Guaranteed income and tax equality: what the Swiss public said NO to in 2016

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Guaranteed income and tax equality: what the Swiss public said NO to in 2016

The public voted on nine popular initiatives in 2016 and rejected them all.


The ideas they dismissed included a radical plan to provide a basic income of 2,500 francs for every Swiss resident, another suggesting that foreign criminals guilty of minor crimes should be deported, and the 'AVSPlus' initiative which called for a ten percent increase in pension payments.
The last to be rejected, in November, had proposed Switzerland begin its withdrawal from nuclear power in 2017.
The popular initiative that came closest to winning the public over, put to the vote in February, called for tax equality for married couples. It was defeated by just 50.8 percent.
Under Switzerland’s system of direct democracy, in force since 1848, the Swiss people are called to the ballot box up to four times a year. 
Some legislation passed by parliament must be put to the public vote – particularly if it requires a change to the constitution – but members of the public may also request a referendum, either if they wish to object to a new law or they want to change the constitution through a popular initiative.
If they want to challenge a new law they have 100 days to gather 50,000 signatures in order for it to go to the public vote. 
If they wish to launch a popular initiative they must collect 100,000 signatures in 18 months.
However even if their idea does make it to the ballot box, statistically they are unlikely to win the public over.
Since popular initiatives were introduced at federal level in 1891, 209 have been voted on but only 22 have been accepted.
The last popular initiative to be accepted by the public was voted on in May 2014 and called for convicted paedophiles to be banned from working with children.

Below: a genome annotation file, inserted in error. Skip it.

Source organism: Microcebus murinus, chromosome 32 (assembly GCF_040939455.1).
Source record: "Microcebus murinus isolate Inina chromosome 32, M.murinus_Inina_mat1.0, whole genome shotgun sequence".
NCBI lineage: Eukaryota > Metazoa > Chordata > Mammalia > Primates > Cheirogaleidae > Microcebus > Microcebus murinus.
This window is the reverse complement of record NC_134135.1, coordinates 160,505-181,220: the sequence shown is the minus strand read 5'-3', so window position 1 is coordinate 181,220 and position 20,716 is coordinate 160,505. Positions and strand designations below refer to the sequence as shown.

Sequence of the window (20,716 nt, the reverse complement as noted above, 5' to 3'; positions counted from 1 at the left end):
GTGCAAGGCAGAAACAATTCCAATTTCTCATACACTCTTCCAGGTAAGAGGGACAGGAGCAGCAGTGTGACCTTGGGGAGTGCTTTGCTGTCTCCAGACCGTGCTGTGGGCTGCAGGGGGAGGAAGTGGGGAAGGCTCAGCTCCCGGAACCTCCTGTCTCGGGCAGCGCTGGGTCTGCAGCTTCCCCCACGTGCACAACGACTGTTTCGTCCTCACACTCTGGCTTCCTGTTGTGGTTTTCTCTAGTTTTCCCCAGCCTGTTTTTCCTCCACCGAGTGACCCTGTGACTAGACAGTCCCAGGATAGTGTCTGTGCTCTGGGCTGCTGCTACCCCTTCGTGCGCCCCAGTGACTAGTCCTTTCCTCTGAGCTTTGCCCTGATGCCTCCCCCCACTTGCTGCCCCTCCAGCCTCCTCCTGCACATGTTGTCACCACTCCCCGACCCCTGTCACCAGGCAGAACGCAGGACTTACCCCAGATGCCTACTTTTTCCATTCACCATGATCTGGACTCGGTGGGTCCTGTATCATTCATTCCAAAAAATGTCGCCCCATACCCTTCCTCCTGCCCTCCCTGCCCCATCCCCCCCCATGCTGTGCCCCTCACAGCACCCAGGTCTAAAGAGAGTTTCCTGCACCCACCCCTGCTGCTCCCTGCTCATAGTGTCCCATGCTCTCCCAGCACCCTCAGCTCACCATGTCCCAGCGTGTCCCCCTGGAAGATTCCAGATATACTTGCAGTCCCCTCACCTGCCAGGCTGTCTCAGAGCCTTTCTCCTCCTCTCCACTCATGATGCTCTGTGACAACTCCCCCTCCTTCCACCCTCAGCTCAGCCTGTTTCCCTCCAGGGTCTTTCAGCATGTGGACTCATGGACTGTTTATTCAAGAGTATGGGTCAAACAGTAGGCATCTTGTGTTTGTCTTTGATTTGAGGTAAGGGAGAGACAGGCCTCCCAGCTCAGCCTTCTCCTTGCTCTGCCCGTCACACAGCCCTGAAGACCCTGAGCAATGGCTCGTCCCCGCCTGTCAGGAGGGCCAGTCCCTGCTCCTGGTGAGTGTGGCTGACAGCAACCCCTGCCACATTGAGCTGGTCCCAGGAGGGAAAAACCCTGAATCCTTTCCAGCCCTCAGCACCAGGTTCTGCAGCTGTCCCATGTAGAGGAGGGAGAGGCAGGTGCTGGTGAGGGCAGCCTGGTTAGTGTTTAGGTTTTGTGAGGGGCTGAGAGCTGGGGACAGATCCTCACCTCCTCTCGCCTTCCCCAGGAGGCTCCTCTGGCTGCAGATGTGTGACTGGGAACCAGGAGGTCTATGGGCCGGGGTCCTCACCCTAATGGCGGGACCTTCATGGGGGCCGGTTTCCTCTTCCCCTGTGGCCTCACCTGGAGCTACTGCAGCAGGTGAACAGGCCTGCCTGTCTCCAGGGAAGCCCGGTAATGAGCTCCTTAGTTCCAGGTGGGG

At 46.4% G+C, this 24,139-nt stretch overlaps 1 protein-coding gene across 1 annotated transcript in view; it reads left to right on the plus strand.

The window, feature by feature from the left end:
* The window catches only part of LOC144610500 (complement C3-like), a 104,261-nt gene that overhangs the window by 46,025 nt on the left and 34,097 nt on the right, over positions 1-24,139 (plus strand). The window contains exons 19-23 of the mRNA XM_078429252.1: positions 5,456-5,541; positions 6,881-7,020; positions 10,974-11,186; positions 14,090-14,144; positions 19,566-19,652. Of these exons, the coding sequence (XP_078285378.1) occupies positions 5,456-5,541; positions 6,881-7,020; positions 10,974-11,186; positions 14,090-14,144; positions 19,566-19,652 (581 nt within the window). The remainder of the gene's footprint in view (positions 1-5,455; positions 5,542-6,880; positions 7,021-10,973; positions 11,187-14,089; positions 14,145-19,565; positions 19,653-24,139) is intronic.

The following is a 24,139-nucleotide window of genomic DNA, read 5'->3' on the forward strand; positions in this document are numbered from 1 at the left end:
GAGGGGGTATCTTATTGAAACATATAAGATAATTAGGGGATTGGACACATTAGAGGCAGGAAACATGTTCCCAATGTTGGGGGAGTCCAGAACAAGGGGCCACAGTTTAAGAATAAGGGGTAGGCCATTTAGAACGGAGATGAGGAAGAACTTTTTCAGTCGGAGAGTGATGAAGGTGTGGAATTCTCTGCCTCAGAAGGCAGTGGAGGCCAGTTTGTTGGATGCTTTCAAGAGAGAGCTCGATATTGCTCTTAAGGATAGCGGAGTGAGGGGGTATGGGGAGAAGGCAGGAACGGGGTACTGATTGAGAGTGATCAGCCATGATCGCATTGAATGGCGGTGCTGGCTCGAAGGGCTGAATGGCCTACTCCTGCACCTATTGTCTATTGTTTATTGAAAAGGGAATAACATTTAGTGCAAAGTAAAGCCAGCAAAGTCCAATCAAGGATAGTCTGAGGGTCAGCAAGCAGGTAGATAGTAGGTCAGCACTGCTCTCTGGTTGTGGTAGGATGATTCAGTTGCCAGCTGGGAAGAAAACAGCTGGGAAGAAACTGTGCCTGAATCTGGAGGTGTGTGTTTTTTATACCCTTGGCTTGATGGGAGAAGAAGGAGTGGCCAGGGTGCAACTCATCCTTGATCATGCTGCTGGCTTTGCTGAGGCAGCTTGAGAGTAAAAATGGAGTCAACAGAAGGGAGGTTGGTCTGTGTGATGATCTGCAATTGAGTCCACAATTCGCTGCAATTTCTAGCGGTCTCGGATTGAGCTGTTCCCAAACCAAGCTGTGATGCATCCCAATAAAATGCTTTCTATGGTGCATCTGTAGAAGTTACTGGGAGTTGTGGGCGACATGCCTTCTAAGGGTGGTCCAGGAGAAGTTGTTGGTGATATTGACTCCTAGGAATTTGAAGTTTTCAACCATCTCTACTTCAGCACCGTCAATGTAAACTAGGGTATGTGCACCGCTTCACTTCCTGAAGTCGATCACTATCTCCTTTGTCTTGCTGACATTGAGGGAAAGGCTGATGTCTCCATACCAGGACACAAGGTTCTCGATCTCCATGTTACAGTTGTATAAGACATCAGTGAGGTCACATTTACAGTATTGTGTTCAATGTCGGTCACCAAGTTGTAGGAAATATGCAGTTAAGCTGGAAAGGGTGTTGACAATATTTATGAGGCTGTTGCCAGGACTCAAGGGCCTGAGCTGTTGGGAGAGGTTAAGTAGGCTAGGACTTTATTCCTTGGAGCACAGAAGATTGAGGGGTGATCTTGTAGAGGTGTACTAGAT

It was in February of that year that another popular initiative called for quotas to be placed on EU immigration. Narrowly passed by 50.3 percent of the public, it sparked nearly three years of turmoil as parliament grappled to find a way to implement it without contravening the country's bilateral agreements with the EU. 
On Friday news agencies suggested that popular initiatives may be losing their appeal in Switzerland.  
Six popular initiatives were launched this year, the same number as in 2015 but half the dozen launched in 2014 and far fewer than the 24 initiatives set in motion in 2011, they said.
Currently 13 popular initiatives are in the system waiting to be put to the public vote in the future. 
2016’s popular initiatives, all rejected:
1. For the couple and the family – no to the penalization of marriage 
2. For the automatic deportation of foreign criminals
3. No speculation on basic foodstuffs
4. In favour of public services
5. For an unconditional basic income
6. For equitable financing for transport
7. For a sustainable economy based on efficient resource management (green economy)
8. AVSPlus - for a strong AVS
9. For an orderly withdrawal from nuclear power


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